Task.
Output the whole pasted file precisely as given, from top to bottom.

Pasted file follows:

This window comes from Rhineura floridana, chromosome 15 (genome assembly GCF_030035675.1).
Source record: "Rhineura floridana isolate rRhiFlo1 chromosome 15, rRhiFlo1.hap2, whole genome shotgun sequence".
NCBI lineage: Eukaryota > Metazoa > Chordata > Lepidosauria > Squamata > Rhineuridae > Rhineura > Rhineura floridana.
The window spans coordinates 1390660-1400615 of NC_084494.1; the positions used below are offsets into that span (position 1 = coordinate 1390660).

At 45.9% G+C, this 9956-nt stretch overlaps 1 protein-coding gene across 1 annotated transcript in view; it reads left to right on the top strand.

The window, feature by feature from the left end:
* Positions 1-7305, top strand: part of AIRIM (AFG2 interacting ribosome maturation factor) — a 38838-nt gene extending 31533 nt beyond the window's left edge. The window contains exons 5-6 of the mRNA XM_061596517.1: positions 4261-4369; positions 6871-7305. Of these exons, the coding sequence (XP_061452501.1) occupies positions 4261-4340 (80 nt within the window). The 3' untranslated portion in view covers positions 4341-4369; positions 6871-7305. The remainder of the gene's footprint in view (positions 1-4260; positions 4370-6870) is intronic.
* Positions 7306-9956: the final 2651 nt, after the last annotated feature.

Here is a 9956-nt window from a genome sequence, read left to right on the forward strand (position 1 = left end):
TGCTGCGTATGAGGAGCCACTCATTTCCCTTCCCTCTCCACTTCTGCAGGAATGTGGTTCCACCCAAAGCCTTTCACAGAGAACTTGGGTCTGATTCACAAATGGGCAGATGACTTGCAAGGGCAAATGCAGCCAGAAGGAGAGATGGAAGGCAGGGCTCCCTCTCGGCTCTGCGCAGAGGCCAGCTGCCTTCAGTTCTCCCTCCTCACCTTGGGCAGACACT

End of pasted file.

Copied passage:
This window comes from Rhineura floridana, chromosome 15 (genome assembly GCF_030035675.1).
Source record: "Rhineura floridana isolate rRhiFlo1 chromosome 15, rRhiFlo1.hap2, whole genome shotgun sequence".
NCBI lineage: Eukaryota > Metazoa > Chordata > Lepidosauria > Squamata > Rhineuridae > Rhineura > Rhineura floridana.
The window spans coordinates 1390660-1400615 of NC_084494.1; the positions used below are offsets into that span (position 1 = coordinate 1390660).

At 45.9% G+C, this 9956-nt stretch overlaps 1 protein-coding gene across 1 annotated transcript in view; it reads left to right on the top strand.

The window, feature by feature from the left end:
* Positions 1-7305, top strand: part of AIRIM (AFG2 interacting ribosome maturation factor) — a 38838-nt gene extending 31533 nt beyond the window's left edge. The window contains exons 5-6 of the mRNA XM_061596517.1: positions 4261-4369; positions 6871-7305. Of these exons, the coding sequence (XP_061452501.1) occupies positions 4261-4340 (80 nt within the window). The 3' untranslated portion in view covers positions 4341-4369; positions 6871-7305. The remainder of the gene's footprint in view (positions 1-4260; positions 4370-6870) is intronic.
* Positions 7306-9956: the final 2651 nt, after the last annotated feature.

Here is a 9956-nt window from a genome sequence, read left to right on the forward strand (position 1 = left end):
TGCTGCGTATGAGGAGCCACTCATTTCCCTTCCCTCTCCACTTCTGCAGGAATGTGGTTCCACCCAAAGCCTTTCACAGAGAACTTGGGTCTGATTCACAAATGGGCAGATGACTTGCAAGGGCAAATGCAGCCAGAAGGAGAGATGGAAGGCAGGGCTCCCTCTCGGCTCTGCGCAGAGGCCAGCTGCCTTCAGTTCTCCCTCCTCACCTTGGGCAGACACT